A quick note about video meetings: many teams may find themselves overcompensating for a lack of face-to-face communication by scheduling an abundance of meetings to ensure everyone is on the same page. While that’s not necessarily a bad practice, don’t let yourself fall into the habit of monopolizing your team’s time just to provide updates that could’ve been shared in an email.
Remember — if they’re in meetings all day, they won’t have any time to work on revenue-driving activities.
Document management tools for your remote law firm team
While your team works remotely, they’ll need easy (and secure) access to client documents. Getting set up with a document management tool like FileVine, Needles, or Clio can take care of both of these issues. These platforms store all of your client information safely in a single accessible location.
Managing technical difficulties
Technical difficulties involving hardware and software are common in any office environment. But they may be more commonplace in a home office environment, where your team likely doesn’t have a dedicated IT professional on hand to help them troubleshoot any pesky connectivity issues.
First, come to terms with the fact that a few members of your team are probably dealing with suboptimal working conditions at home. Encourage them to communicate any issues early and often. If you can, make sure they all have the necessary equipment, their applications are up-to-date, and that everything is running smoothly. When possible, grant them access to the office so they can swing by to grab an extra monitor, charger, or any other items that will help them out at home.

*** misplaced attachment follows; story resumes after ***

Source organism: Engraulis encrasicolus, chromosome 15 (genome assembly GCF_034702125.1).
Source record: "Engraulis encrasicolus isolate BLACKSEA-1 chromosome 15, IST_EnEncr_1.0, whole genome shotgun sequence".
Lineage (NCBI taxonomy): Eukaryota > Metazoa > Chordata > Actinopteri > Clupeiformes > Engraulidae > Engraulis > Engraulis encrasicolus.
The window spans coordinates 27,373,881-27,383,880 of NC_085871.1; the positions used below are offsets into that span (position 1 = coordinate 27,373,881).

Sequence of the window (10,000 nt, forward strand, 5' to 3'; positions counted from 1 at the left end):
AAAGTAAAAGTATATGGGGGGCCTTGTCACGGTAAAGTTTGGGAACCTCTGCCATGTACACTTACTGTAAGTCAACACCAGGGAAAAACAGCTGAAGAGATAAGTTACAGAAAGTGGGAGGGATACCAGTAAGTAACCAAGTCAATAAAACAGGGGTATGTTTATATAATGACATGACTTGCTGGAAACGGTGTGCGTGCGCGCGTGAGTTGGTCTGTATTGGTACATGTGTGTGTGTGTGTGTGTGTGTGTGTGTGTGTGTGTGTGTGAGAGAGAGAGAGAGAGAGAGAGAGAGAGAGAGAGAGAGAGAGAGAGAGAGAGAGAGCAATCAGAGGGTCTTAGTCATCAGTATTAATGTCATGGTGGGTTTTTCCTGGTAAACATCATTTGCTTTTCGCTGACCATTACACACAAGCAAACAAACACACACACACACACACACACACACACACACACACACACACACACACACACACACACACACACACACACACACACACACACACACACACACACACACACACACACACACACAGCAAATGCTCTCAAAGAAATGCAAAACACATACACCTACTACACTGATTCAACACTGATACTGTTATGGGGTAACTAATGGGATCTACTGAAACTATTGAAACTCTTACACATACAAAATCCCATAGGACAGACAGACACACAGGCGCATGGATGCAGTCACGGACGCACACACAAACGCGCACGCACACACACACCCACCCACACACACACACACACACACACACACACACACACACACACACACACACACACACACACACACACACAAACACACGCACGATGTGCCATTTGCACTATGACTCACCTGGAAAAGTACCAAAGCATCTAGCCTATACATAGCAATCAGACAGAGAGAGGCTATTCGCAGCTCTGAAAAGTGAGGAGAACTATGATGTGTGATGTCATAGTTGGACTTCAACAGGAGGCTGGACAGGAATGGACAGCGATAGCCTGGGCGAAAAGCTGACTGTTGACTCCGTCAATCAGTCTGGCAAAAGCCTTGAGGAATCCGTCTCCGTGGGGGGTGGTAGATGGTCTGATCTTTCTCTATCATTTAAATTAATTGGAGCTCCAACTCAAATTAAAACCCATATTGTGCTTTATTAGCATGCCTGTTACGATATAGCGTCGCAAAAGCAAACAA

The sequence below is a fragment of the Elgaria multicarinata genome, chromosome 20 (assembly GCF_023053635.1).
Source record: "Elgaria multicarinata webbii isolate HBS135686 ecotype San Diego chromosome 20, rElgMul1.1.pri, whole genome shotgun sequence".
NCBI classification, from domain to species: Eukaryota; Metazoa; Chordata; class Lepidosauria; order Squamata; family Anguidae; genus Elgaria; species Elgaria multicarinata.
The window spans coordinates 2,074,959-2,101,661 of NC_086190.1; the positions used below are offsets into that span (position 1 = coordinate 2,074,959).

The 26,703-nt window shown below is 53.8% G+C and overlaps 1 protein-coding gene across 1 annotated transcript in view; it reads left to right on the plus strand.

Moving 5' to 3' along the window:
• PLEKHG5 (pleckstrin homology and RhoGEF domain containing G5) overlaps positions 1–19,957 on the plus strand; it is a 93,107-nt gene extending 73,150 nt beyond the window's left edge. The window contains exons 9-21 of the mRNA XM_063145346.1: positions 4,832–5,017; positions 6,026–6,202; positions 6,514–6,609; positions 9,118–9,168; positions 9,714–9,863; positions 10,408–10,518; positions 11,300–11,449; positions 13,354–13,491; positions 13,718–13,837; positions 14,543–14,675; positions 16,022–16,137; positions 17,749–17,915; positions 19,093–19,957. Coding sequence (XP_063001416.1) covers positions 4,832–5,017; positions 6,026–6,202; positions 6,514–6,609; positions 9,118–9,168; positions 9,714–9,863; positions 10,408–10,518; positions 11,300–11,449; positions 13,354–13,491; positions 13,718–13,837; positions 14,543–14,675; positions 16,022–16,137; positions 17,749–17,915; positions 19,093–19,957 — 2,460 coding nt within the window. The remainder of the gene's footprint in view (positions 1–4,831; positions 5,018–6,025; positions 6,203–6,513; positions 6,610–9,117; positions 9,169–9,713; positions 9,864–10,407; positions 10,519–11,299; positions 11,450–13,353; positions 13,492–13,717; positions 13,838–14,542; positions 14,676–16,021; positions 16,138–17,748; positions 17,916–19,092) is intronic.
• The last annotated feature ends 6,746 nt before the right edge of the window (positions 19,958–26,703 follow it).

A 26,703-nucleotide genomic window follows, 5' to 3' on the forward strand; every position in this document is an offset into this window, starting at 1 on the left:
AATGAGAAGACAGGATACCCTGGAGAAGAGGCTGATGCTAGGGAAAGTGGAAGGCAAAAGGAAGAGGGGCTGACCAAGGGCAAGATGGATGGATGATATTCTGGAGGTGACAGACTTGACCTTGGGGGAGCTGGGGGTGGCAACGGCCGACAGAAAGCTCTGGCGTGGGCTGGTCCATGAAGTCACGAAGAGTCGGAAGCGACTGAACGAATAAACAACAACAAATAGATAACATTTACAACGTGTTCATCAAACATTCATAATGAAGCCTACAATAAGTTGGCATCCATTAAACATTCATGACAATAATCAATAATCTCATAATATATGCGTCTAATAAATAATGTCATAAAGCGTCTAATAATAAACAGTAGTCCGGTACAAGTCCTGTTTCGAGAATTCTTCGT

You should also check in with your teammates to make sure that everyone has an internet bandwidth of at least 1.5mbps up/down at home to accommodate their remote work needs.
Finally, recognize that there may be times where a member of your team experiences an interruption in internet access or runs into other technical difficulties and they lose access for the day.
Breathe — things will be okay.
Trust that your team will work together to shift around workloads to accommodate any unforeseen changes and work quickly to help them restore access.
How to Foster Engagement for Remote Law Firm Teams
Studies have shown that companies with highly engaged team members are 21% more profitable. This goes to show that keeping your team engaged is one of the best ways to improve your law firm’s bottom line.
As important as engagement is in the office, it becomes increasingly more important when your team is remote.
Here’s the thing: remote work is lonely. Loneliness was listed as the second biggest downside to working from home permanently in the 2019 Buffer State of Remote Work Report. And when we’re all living in a world where we’re currently discouraged from venturing out to work for the afternoon in our favorite coffee shop, we’re left with limited options on how we can get our daily dose of human interaction.